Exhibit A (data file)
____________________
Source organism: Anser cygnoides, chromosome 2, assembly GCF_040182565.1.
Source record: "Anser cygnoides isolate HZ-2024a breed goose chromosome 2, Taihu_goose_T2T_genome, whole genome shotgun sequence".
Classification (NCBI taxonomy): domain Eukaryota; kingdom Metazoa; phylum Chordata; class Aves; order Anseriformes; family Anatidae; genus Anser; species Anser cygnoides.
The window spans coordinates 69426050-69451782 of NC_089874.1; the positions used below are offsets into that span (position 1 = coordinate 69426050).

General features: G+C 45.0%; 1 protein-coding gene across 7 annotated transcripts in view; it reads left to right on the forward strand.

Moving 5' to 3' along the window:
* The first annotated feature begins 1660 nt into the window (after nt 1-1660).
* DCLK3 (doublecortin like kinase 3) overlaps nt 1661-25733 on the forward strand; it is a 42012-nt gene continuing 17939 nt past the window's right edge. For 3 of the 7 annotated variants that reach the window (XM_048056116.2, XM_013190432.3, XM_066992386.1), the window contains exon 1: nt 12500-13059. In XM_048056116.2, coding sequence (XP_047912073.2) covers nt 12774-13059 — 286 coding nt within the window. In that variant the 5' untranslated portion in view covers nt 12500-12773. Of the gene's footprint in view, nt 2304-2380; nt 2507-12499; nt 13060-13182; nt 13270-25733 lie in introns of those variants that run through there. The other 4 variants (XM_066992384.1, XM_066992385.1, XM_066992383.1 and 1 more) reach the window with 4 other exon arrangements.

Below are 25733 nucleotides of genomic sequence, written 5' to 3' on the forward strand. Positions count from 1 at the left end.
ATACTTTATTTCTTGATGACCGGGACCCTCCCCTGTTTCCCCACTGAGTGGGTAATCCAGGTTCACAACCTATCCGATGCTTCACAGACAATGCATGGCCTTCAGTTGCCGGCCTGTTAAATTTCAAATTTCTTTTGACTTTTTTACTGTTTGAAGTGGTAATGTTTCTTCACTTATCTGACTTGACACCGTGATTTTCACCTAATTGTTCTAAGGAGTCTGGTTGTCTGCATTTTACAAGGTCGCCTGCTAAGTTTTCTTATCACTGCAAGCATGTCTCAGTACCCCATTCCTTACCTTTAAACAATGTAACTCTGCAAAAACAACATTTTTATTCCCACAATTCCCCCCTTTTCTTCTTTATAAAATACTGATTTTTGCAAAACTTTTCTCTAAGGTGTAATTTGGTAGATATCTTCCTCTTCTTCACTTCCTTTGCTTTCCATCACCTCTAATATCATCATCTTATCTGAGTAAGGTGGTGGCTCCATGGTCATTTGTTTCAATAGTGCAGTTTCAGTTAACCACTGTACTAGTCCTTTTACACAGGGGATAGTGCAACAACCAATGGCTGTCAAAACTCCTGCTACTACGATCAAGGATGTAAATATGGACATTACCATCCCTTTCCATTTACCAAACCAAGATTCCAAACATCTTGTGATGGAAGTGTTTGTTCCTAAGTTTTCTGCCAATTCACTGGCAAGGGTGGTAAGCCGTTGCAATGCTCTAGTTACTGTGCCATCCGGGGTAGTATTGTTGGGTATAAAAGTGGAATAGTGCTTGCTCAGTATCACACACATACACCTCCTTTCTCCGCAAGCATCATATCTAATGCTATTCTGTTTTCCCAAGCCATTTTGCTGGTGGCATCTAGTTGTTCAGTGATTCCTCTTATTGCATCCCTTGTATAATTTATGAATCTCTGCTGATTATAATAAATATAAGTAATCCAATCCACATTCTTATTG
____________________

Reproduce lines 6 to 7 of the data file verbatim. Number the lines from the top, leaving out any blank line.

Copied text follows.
Moving 5' to 3' along the window:
* The first annotated feature begins 1660 nt into the window (after nt 1-1660).